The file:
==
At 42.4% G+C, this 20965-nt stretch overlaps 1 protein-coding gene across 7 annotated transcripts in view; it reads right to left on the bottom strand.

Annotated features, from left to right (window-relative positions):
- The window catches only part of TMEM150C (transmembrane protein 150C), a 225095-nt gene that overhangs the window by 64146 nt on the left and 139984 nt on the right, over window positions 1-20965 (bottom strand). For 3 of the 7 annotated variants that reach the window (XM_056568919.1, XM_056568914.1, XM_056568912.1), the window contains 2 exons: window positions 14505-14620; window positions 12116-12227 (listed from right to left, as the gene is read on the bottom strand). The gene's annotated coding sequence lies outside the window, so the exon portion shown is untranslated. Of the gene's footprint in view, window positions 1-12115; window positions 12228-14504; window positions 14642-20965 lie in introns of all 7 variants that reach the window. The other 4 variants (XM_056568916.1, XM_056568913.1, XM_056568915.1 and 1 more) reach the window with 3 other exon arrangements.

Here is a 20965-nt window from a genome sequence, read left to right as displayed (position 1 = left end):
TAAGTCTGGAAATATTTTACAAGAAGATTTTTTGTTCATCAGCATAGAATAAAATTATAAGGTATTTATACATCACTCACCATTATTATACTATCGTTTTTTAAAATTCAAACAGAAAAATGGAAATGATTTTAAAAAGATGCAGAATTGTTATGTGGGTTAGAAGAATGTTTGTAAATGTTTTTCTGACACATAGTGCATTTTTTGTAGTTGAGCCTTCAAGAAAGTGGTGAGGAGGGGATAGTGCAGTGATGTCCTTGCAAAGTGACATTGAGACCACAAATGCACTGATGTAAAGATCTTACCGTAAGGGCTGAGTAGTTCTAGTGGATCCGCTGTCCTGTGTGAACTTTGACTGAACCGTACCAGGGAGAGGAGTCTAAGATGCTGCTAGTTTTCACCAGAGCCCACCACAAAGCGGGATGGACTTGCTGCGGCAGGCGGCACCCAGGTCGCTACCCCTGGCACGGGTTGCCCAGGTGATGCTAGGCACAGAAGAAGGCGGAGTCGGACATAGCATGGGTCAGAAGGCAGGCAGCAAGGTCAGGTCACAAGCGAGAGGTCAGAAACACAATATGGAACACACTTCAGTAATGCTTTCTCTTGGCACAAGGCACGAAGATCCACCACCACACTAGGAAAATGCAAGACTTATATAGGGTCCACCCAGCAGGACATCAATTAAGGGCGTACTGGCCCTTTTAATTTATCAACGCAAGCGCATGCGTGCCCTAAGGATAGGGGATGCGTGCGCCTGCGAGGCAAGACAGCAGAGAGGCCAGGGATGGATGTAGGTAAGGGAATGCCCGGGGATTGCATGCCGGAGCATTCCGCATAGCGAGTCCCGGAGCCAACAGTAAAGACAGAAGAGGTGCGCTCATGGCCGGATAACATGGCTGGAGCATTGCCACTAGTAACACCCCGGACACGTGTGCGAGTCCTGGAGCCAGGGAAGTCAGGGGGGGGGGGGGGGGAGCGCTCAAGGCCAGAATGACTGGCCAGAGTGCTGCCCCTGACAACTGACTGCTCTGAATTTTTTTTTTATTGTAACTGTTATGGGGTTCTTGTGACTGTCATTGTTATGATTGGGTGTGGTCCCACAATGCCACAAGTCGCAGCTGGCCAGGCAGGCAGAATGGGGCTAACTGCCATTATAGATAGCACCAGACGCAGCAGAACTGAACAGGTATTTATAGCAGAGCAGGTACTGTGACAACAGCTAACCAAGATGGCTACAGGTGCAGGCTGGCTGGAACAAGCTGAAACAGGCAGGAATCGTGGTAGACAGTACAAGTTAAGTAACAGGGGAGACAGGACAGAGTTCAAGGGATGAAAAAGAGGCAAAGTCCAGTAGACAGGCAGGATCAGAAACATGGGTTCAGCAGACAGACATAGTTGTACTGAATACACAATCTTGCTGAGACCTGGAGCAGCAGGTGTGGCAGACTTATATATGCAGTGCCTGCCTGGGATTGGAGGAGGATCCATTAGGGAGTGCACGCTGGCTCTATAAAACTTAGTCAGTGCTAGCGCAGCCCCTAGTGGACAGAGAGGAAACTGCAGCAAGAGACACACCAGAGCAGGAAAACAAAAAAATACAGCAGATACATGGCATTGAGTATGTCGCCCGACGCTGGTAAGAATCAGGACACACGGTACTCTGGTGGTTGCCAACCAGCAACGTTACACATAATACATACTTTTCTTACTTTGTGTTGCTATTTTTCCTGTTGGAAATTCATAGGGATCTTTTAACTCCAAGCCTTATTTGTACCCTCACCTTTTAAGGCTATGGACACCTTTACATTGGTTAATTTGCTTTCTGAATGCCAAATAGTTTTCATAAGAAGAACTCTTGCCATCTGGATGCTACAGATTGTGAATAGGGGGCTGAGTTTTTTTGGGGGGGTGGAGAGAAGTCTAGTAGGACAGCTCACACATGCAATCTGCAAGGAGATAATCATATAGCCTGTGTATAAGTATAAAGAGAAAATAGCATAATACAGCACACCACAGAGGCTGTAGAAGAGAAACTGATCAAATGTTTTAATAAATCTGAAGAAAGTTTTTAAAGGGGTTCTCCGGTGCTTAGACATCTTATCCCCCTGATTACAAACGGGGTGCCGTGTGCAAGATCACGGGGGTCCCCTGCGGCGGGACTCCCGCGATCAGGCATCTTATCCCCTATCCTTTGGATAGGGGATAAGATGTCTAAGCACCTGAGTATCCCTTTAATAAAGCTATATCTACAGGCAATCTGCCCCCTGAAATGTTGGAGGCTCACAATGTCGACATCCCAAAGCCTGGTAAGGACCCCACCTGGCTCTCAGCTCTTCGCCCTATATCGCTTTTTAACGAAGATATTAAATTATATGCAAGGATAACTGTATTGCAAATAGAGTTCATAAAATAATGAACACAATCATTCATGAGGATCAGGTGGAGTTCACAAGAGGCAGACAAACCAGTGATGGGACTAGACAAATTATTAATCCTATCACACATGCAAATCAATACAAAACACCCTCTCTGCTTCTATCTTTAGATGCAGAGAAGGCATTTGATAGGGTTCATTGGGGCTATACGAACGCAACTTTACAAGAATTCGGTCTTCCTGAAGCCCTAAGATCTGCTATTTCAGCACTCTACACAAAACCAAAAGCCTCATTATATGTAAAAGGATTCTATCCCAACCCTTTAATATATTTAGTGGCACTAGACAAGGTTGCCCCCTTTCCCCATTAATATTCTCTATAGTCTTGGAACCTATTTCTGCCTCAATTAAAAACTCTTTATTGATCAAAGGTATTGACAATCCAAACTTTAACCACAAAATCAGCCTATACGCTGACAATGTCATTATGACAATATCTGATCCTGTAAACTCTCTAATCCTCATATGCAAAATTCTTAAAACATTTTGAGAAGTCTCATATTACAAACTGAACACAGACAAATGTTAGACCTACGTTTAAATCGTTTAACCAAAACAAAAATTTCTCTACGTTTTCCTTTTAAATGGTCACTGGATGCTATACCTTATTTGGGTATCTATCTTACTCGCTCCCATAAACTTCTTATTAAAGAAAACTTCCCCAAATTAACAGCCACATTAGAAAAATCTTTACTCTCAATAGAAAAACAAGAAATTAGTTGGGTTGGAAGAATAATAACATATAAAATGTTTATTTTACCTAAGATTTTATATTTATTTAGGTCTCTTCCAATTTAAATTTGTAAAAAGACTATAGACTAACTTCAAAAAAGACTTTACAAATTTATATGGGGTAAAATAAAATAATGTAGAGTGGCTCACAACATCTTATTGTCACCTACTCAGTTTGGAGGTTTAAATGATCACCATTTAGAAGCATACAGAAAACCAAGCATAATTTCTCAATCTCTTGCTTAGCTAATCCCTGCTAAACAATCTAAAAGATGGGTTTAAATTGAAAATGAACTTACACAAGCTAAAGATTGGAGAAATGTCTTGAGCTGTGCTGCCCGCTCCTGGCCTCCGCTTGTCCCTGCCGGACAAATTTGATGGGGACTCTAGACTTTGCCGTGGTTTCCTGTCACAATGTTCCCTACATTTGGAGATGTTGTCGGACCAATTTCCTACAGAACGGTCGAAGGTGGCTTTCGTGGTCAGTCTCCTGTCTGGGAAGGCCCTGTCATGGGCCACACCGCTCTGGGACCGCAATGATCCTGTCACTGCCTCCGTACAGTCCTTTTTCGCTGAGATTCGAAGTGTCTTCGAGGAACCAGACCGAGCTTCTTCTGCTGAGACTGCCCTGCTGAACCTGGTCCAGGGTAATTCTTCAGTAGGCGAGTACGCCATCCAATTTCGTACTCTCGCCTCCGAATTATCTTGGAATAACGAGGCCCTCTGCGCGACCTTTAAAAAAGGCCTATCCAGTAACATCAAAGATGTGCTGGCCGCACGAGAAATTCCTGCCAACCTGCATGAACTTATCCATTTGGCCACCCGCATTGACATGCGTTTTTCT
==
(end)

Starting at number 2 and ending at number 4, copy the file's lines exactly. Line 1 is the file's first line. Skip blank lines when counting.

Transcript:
Annotated features, from left to right (window-relative positions):
- The window catches only part of TMEM150C (transmembrane protein 150C), a 225095-nt gene that overhangs the window by 64146 nt on the left and 139984 nt on the right, over window positions 1-20965 (bottom strand). For 3 of the 7 annotated variants that reach the window (XM_056568919.1, XM_056568914.1, XM_056568912.1), the window contains 2 exons: window positions 14505-14620; window positions 12116-12227 (listed from right to left, as the gene is read on the bottom strand). The gene's annotated coding sequence lies outside the window, so the exon portion shown is untranslated. Of the gene's footprint in view, window positions 1-12115; window positions 12228-14504; window positions 14642-20965 lie in introns of all 7 variants that reach the window. The other 4 variants (XM_056568916.1, XM_056568913.1, XM_056568915.1 and 1 more) reach the window with 3 other exon arrangements.

Here is a 20965-nt window from a genome sequence, read left to right as displayed (position 1 = left end):